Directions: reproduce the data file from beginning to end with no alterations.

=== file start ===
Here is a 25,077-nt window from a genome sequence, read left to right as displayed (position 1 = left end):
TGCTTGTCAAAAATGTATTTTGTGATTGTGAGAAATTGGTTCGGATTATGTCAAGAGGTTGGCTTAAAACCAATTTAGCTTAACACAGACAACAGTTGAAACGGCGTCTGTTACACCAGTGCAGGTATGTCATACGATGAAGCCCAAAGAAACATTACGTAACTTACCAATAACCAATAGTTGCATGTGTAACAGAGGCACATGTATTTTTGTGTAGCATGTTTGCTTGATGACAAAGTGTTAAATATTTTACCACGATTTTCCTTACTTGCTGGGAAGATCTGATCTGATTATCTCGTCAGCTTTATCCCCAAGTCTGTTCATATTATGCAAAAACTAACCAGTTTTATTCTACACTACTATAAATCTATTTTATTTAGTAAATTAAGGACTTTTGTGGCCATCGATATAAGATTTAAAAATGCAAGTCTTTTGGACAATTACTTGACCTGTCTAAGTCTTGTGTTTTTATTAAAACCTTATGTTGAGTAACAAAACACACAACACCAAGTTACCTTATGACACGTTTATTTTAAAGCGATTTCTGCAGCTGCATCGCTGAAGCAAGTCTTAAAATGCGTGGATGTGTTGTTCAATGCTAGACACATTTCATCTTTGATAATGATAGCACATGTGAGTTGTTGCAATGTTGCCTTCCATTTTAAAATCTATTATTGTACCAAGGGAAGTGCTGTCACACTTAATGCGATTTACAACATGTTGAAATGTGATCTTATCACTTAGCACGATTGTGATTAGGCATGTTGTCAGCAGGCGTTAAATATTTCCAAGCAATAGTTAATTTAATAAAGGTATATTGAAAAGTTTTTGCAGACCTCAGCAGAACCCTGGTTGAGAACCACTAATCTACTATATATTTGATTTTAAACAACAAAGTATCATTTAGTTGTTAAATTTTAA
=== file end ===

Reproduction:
Here is a 25,077-nt window from a genome sequence, read left to right as displayed (position 1 = left end):
TGCTTGTCAAAAATGTATTTTGTGATTGTGAGAAATTGGTTCGGATTATGTCAAGAGGTTGGCTTAAAACCAATTTAGCTTAACACAGACAACAGTTGAAACGGCGTCTGTTACACCAGTGCAGGTATGTCATACGATGAAGCCCAAAGAAACATTACGTAACTTACCAATAACCAATAGTTGCATGTGTAACAGAGGCACATGTATTTTTGTGTAGCATGTTTGCTTGATGACAAAGTGTTAAATATTTTACCACGATTTTCCTTACTTGCTGGGAAGATCTGATCTGATTATCTCGTCAGCTTTATCCCCAAGTCTGTTCATATTATGCAAAAACTAACCAGTTTTATTCTACACTACTATAAATCTATTTTATTTAGTAAATTAAGGACTTTTGTGGCCATCGATATAAGATTTAAAAATGCAAGTCTTTTGGACAATTACTTGACCTGTCTAAGTCTTGTGTTTTTATTAAAACCTTATGTTGAGTAACAAAACACACAACACCAAGTTACCTTATGACACGTTTATTTTAAAGCGATTTCTGCAGCTGCATCGCTGAAGCAAGTCTTAAAATGCGTGGATGTGTTGTTCAATGCTAGACACATTTCATCTTTGATAATGATAGCACATGTGAGTTGTTGCAATGTTGCCTTCCATTTTAAAATCTATTATTGTACCAAGGGAAGTGCTGTCACACTTAATGCGATTTACAACATGTTGAAATGTGATCTTATCACTTAGCACGATTGTGATTAGGCATGTTGTCAGCAGGCGTTAAATATTTCCAAGCAATAGTTAATTTAATAAAGGTATATTGAAAAGTTTTTGCAGACCTCAGCAGAACCCTGGTTGAGAACCACTAATCTACTATATATTTGATTTTAAACAACAAAGTATCATTTAGTTGTTAAATTTTAA